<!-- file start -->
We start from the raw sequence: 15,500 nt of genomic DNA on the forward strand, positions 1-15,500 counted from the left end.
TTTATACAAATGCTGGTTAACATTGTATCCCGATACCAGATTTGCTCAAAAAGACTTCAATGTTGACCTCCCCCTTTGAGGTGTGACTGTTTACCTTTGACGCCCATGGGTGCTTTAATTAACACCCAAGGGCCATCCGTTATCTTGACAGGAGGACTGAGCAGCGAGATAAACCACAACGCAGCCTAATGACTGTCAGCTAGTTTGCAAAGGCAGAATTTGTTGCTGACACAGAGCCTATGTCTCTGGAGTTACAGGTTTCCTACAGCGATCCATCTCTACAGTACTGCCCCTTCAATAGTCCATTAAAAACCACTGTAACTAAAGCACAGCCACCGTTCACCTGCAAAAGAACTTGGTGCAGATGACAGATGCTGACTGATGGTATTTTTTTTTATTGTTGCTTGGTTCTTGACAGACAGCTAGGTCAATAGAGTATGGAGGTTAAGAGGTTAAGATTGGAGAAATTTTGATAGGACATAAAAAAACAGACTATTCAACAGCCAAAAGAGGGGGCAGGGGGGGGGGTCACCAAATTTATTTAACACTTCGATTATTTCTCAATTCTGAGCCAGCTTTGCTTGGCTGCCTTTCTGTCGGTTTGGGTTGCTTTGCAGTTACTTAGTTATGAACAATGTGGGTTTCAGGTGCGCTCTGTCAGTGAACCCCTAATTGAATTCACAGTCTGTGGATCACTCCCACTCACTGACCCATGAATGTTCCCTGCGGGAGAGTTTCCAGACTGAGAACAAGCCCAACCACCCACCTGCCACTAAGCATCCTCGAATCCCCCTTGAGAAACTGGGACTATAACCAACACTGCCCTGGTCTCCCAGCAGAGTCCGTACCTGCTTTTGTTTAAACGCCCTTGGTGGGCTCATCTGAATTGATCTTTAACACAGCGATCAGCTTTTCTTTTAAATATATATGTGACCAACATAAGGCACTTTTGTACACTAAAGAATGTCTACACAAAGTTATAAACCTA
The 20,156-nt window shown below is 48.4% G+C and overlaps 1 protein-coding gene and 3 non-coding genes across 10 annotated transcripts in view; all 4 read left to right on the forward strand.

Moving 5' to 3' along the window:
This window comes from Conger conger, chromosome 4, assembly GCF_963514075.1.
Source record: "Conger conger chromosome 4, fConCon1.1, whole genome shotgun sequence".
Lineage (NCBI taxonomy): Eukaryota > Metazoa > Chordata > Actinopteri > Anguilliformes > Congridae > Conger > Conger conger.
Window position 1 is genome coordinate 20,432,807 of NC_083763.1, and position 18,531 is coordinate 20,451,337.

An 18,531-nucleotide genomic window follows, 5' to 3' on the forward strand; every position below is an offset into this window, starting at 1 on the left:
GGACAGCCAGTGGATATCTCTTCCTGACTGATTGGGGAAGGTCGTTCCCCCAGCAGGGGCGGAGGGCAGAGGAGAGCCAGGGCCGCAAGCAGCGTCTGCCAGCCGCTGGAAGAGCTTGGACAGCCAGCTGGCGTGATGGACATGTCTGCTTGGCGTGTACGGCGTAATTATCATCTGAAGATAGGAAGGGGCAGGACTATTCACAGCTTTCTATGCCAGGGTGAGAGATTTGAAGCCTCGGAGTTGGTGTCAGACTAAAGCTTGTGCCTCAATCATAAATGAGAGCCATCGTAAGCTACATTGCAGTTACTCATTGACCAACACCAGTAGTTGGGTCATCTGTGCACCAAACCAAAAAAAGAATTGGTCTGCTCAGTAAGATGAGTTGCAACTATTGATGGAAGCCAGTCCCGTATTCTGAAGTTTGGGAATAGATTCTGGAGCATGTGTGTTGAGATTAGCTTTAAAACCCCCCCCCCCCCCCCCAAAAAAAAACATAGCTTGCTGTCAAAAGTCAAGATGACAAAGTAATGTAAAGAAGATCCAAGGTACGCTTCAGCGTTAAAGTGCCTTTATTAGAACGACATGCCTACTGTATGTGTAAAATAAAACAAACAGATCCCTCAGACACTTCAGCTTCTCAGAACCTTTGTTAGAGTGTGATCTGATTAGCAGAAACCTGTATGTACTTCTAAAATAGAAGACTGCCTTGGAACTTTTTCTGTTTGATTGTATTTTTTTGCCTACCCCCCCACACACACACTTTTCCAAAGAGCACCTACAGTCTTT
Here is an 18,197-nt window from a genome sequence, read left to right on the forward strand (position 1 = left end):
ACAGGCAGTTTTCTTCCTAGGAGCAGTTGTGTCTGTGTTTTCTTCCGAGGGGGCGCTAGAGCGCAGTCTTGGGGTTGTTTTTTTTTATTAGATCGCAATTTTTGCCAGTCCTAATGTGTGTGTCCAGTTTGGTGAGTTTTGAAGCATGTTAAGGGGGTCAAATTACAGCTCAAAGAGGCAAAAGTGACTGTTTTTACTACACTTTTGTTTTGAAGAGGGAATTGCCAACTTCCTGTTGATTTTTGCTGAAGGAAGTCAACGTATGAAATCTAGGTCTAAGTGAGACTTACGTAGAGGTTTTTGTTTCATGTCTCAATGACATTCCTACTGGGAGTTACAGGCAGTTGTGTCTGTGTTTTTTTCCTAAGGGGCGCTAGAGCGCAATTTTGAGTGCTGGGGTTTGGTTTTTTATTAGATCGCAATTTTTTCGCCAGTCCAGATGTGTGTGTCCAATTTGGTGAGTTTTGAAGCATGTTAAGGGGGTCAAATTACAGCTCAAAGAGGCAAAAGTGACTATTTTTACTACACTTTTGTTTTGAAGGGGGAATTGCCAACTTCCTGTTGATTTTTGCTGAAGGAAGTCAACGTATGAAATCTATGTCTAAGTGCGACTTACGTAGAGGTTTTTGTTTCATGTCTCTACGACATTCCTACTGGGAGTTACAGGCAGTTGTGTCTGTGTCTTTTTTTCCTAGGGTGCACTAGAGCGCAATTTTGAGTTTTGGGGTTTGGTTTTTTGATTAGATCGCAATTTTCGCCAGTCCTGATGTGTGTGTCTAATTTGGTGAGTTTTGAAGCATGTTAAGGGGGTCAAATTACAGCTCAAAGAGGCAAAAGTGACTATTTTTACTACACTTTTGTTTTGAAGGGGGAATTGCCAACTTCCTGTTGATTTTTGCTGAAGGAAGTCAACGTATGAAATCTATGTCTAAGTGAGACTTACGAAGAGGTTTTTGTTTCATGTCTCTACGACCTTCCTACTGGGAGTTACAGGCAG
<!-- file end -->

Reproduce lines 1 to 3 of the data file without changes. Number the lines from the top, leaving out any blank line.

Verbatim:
We start from the raw sequence: 15,500 nt of genomic DNA on the forward strand, positions 1-15,500 counted from the left end.
TTTATACAAATGCTGGTTAACATTGTATCCCGATACCAGATTTGCTCAAAAAGACTTCAATGTTGACCTCCCCCTTTGAGGTGTGACTGTTTACCTTTGACGCCCATGGGTGCTTTAATTAACACCCAAGGGCCATCCGTTATCTTGACAGGAGGACTGAGCAGCGAGATAAACCACAACGCAGCCTAATGACTGTCAGCTAGTTTGCAAAGGCAGAATTTGTTGCTGACACAGAGCCTATGTCTCTGGAGTTACAGGTTTCCTACAGCGATCCATCTCTACAGTACTGCCCCTTCAATAGTCCATTAAAAACCACTGTAACTAAAGCACAGCCACCGTTCACCTGCAAAAGAACTTGGTGCAGATGACAGATGCTGACTGATGGTATTTTTTTTTATTGTTGCTTGGTTCTTGACAGACAGCTAGGTCAATAGAGTATGGAGGTTAAGAGGTTAAGATTGGAGAAATTTTGATAGGACATAAAAAAACAGACTATTCAACAGCCAAAAGAGGGGGCAGGGGGGGGGGTCACCAAATTTATTTAACACTTCGATTATTTCTCAATTCTGAGCCAGCTTTGCTTGGCTGCCTTTCTGTCGGTTTGGGTTGCTTTGCAGTTACTTAGTTATGAACAATGTGGGTTTCAGGTGCGCTCTGTCAGTGAACCCCTAATTGAATTCACAGTCTGTGGATCACTCCCACTCACTGACCCATGAATGTTCCCTGCGGGAGAGTTTCCAGACTGAGAACAAGCCCAACCACCCACCTGCCACTAAGCATCCTCGAATCCCCCTTGAGAAACTGGGACTATAACCAACACTGCCCTGGTCTCCCAGCAGAGTCCGTACCTGCTTTTGTTTAAACGCCCTTGGTGGGCTCATCTGAATTGATCTTTAACACAGCGATCAGCTTTTCTTTTAAATATATATGTGACCAACATAAGGCACTTTTGTACACTAAAGAATGTCTACACAAAGTTATAAACCTA
The 20,156-nt window shown below is 48.4% G+C and overlaps 1 protein-coding gene and 3 non-coding genes across 10 annotated transcripts in view; all 4 read left to right on the forward strand.